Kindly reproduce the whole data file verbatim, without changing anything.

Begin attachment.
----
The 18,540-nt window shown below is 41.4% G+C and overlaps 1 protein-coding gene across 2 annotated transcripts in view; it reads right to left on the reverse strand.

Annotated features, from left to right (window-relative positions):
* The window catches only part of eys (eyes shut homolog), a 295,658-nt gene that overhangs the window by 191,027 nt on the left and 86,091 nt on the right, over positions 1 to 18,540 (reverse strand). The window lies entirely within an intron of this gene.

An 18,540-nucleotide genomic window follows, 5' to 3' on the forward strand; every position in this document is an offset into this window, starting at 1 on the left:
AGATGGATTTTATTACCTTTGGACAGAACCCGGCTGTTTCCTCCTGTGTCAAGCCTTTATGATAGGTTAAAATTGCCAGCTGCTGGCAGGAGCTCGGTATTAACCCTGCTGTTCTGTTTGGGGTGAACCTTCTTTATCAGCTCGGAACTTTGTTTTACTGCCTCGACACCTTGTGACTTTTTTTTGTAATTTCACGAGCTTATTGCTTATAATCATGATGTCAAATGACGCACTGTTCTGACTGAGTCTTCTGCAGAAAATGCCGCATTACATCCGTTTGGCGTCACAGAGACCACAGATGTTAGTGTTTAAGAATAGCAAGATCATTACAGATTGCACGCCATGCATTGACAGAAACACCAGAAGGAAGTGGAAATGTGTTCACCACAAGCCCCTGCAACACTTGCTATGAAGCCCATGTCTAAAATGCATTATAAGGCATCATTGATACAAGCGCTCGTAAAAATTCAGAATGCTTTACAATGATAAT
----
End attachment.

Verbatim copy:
The 18,540-nt window shown below is 41.4% G+C and overlaps 1 protein-coding gene across 2 annotated transcripts in view; it reads right to left on the reverse strand.

Annotated features, from left to right (window-relative positions):
* The window catches only part of eys (eyes shut homolog), a 295,658-nt gene that overhangs the window by 191,027 nt on the left and 86,091 nt on the right, over positions 1 to 18,540 (reverse strand). The window lies entirely within an intron of this gene.

An 18,540-nucleotide genomic window follows, 5' to 3' on the forward strand; every position in this document is an offset into this window, starting at 1 on the left:
AGATGGATTTTATTACCTTTGGACAGAACCCGGCTGTTTCCTCCTGTGTCAAGCCTTTATGATAGGTTAAAATTGCCAGCTGCTGGCAGGAGCTCGGTATTAACCCTGCTGTTCTGTTTGGGGTGAACCTTCTTTATCAGCTCGGAACTTTGTTTTACTGCCTCGACACCTTGTGACTTTTTTTTGTAATTTCACGAGCTTATTGCTTATAATCATGATGTCAAATGACGCACTGTTCTGACTGAGTCTTCTGCAGAAAATGCCGCATTACATCCGTTTGGCGTCACAGAGACCACAGATGTTAGTGTTTAAGAATAGCAAGATCATTACAGATTGCACGCCATGCATTGACAGAAACACCAGAAGGAAGTGGAAATGTGTTCACCACAAGCCCCTGCAACACTTGCTATGAAGCCCATGTCTAAAATGCATTATAAGGCATCATTGATACAAGCGCTCGTAAAAATTCAGAATGCTTTACAATGATAAT